While skullcap is primarily known for its nervine and sedative properties, it is not typically considered to be a strong psychoactive plant in the same sense as other hallucinogenic or entheogenic plants. Instead, skullcap is valued for its ability to promote relaxation, ease tension, and support nervous system health. It is often used as a mild sedative to help alleviate symptoms of anxiety, insomnia, and nervousness.

Rich in bioactive compounds such as flavonoids—including baicalin and baicalein—skullcap boasts a diverse pharmacological profile. These constituents contribute to its medicinal efficacy, offering potential anti-anxiety, anti-inflammatory, and neuroprotective benefits.



Furthermore, skullcap contains serotonin, melatonin, and scutellarin, adding to its therapeutic arsenal.

When used in herbal preparations, skullcap is typically consumed as a tea, tincture, or capsule as a mild sedative and sleep promoter. It is generally considered safe when used in appropriate doses.

In the past, Scutellaria lateriflora was embraced as a common treatment for conditions such as hysteria and hydrophobia induced by rabies. 



Passionflower (Passiflora incarnata) is a beautiful and intriguing plant known for its calming and sedative effects. While it is not considered a powerful psychedelic like Ayahuasca or Psilocybin mushrooms, it does have some mild psychoactive properties, which have been utilized for centuries by various indigenous cultures for medicinal and spiritual purposes. 

Passionflower has a long history of traditional use by various indigenous cultures in the Americas. Native to North America and Central America, it has been used by Native American tribes for its medicinal and spiritual properties. The Passiflora genus contains over 500 species, with several of them having cultural and medicinal significance.

The Cherokee and other Native American tribes used passionflower as a sedative, anxiolytic, and analgesic, often employing it as a herbal remedy for relieving pain, anxiety, and sleep disturbances. Some tribes also used it in rituals and ceremonies to induce altered states of consciousness and for dream enhancement. 

During the colonial period, Passionflower's introduction to Europe led to its adoption in Western herbal medicine. Its reputation as a calming and sleep-inducing herb spread, and it was used as a remedy for restlessness and nervousness.

In the present day, Passionflower continues to be widely used as a natural remedy for anxiety, insomnia, and stress. It is available in various forms, including teas, tinctures, capsules, and extracts.

While it is not considered a mainstream psychedelic, its relaxing and calming effects contribute to its popularity in the herbal medicine and wellness communities.

Passionflower contains a variety of alkaloids that contribute to its overall chemical composition including: 

  • Harmine: Harmine is a beta-carboline alkaloid that is also found in plants like Banisteriopsis caapi, which is used in Ayahuasca preparations. Harmine is a monoamine oxidase inhibitor (MAOI) and has been associated with potential antidepressant and anxiolytic effects. 
    • Harmane: Harmane, is found in Passionflower. Harmane has been implicated in various biological activities and has been investigated for its potential neuroprotective and antidepressant effects.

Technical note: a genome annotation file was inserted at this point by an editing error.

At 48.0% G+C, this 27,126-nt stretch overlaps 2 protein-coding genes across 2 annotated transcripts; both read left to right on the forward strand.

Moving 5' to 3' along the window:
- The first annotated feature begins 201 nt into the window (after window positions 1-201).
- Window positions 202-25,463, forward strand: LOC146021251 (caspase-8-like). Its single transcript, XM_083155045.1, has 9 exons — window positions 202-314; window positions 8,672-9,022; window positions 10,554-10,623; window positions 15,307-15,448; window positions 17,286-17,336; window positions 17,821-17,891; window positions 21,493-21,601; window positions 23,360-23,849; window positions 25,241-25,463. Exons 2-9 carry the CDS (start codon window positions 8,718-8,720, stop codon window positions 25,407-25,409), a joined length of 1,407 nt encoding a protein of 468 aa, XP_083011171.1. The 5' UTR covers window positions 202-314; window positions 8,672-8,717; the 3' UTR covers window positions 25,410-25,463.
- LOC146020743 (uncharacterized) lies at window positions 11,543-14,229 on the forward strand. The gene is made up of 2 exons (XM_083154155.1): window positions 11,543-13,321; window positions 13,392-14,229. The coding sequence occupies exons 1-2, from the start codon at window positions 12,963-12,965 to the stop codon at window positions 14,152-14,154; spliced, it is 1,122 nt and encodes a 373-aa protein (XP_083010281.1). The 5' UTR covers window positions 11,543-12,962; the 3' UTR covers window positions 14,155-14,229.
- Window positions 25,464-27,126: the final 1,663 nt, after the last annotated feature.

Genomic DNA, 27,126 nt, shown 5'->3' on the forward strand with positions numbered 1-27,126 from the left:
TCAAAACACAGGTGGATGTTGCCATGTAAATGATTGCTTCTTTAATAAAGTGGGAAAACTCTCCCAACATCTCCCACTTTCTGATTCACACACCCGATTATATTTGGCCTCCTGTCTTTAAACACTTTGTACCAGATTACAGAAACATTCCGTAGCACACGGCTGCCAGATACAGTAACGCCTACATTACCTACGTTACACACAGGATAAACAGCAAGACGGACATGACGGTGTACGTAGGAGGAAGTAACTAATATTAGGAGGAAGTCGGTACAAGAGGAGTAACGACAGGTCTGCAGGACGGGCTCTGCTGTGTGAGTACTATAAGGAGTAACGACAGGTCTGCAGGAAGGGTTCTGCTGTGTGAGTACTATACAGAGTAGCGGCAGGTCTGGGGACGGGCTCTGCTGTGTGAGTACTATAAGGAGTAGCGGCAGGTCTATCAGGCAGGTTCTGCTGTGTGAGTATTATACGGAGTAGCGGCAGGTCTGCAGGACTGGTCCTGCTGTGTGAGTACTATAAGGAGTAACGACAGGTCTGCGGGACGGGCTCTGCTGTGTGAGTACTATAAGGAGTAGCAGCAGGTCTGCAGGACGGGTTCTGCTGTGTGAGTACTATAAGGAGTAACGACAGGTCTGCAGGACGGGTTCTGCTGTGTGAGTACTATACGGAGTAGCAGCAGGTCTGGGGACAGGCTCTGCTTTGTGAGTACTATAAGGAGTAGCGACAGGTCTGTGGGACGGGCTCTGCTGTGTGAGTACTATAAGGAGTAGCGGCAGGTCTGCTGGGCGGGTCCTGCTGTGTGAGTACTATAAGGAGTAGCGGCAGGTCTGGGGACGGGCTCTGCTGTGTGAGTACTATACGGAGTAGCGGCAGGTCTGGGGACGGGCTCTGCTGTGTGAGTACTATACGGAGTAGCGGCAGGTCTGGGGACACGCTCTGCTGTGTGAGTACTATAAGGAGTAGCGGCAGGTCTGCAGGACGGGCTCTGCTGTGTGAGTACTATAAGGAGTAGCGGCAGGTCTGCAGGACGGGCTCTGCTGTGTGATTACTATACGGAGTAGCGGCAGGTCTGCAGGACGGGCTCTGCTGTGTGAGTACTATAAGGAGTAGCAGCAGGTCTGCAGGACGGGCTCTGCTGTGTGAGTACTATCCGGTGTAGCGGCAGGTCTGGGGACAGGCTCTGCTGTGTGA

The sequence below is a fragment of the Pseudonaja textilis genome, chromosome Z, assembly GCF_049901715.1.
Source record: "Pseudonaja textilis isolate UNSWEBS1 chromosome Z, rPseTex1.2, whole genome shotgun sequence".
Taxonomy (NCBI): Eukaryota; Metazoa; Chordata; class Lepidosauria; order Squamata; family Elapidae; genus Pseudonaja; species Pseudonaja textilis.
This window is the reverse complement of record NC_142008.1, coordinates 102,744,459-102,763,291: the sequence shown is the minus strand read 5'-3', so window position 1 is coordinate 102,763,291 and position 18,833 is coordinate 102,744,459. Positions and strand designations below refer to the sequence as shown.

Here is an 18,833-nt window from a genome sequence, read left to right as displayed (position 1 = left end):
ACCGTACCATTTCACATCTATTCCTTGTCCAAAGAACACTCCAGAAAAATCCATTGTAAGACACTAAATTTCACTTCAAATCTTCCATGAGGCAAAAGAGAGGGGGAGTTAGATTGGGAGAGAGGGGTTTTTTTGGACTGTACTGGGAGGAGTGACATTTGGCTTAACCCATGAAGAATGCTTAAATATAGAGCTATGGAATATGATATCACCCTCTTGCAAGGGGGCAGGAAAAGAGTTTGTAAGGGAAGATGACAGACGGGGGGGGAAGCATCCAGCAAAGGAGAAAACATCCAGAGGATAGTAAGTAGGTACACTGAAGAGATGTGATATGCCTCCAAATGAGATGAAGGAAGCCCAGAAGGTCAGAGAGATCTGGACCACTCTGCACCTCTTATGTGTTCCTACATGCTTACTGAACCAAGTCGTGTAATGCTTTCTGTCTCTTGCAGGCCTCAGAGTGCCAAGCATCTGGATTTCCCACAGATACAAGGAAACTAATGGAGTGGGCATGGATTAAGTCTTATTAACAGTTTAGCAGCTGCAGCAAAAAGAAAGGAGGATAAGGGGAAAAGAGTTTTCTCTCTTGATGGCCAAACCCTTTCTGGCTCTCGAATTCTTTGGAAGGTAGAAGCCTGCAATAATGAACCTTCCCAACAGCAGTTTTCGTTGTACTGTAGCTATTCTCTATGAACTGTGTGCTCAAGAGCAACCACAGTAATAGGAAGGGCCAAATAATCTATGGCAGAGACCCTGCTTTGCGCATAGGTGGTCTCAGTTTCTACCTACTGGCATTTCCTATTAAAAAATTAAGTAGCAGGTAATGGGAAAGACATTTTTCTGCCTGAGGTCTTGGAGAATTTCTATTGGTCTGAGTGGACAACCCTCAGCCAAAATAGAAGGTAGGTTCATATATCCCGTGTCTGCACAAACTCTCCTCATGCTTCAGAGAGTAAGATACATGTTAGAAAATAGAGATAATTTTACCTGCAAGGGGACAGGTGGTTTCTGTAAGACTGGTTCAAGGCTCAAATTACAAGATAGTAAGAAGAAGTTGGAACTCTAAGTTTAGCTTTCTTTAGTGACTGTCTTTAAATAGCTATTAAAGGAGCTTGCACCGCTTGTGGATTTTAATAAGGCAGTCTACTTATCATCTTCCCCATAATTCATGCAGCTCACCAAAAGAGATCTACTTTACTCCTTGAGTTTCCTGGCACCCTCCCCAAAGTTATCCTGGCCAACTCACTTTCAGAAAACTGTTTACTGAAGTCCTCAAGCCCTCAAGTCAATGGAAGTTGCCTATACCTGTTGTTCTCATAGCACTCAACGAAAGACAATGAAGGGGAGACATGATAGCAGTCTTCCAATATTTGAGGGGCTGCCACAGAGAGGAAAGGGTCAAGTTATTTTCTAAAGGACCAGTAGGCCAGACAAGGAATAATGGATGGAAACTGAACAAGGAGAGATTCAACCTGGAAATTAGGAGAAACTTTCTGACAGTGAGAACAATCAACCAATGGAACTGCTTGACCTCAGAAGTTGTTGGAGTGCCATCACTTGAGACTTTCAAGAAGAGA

• Harmaline: Harmaline is structurally similar to harmine and has been associated with various psychoactive effects. Harmaline is known for its MAOI properties and has been used in other plants for traditional and ceremonial practices in other cultures including the Amazon. 


      Tobacco (Nicotiana tabacum) is a plant known for its psychoactive properties, primarily due to its main active alkaloid, nicotine. 

      Tobacco is native to the Americas and has a long history of use by indigenous peoples in the region. It is believed that tobacco has been cultivated and used for over 2,000 years. Native American tribes were among the earliest users of tobacco, and they considered it a sacred plant with both medicinal and spiritual significance.

      Various Native American tribes incorporated tobacco into their rituals and ceremonies. For some, tobacco was used as an offering to the spirits, while others believed that the smoke from tobacco could carry their prayers and intentions to the heavens. The ceremonial use of tobacco varied between tribes and often played an essential role in their cultural and spiritual practices. 

      With European colonization and global trade, tobacco spread to other parts of the world. It quickly gained popularity in Europe and became a major cash crop in many countries.

      The widespread use of tobacco led to its incorporation into various cultures and traditions, with different methods of consumption and social significance emerging over time. 

      While tobacco has been an essential part of cultural and spiritual practices for many indigenous peoples, its recreational and addictive use has also led to significant health concerns and social issues, including tobacco-related illnesses and addiction.

      In contemporary times, tobacco remains one of the most widely used psychoactive substances worldwide. However, it is essential to recognize and address the health risks associated with tobacco use, particularly smoking, which is a major cause of preventable diseases and premature death. Public health efforts focus on reducing tobacco use and promoting healthier alternatives.





      It's important to approach the use of these plants with caution and respect. Engaging in any form of entheogenic plant use should be done responsibly, respecting legal and cultural considerations. 

      It is crucial to thoroughly research the plants, their potential risks, and the legal implications associated with their use. 

      Seeking guidance from experienced individuals or indigenous cultures with knowledge of entheogenic plant use is highly recommended.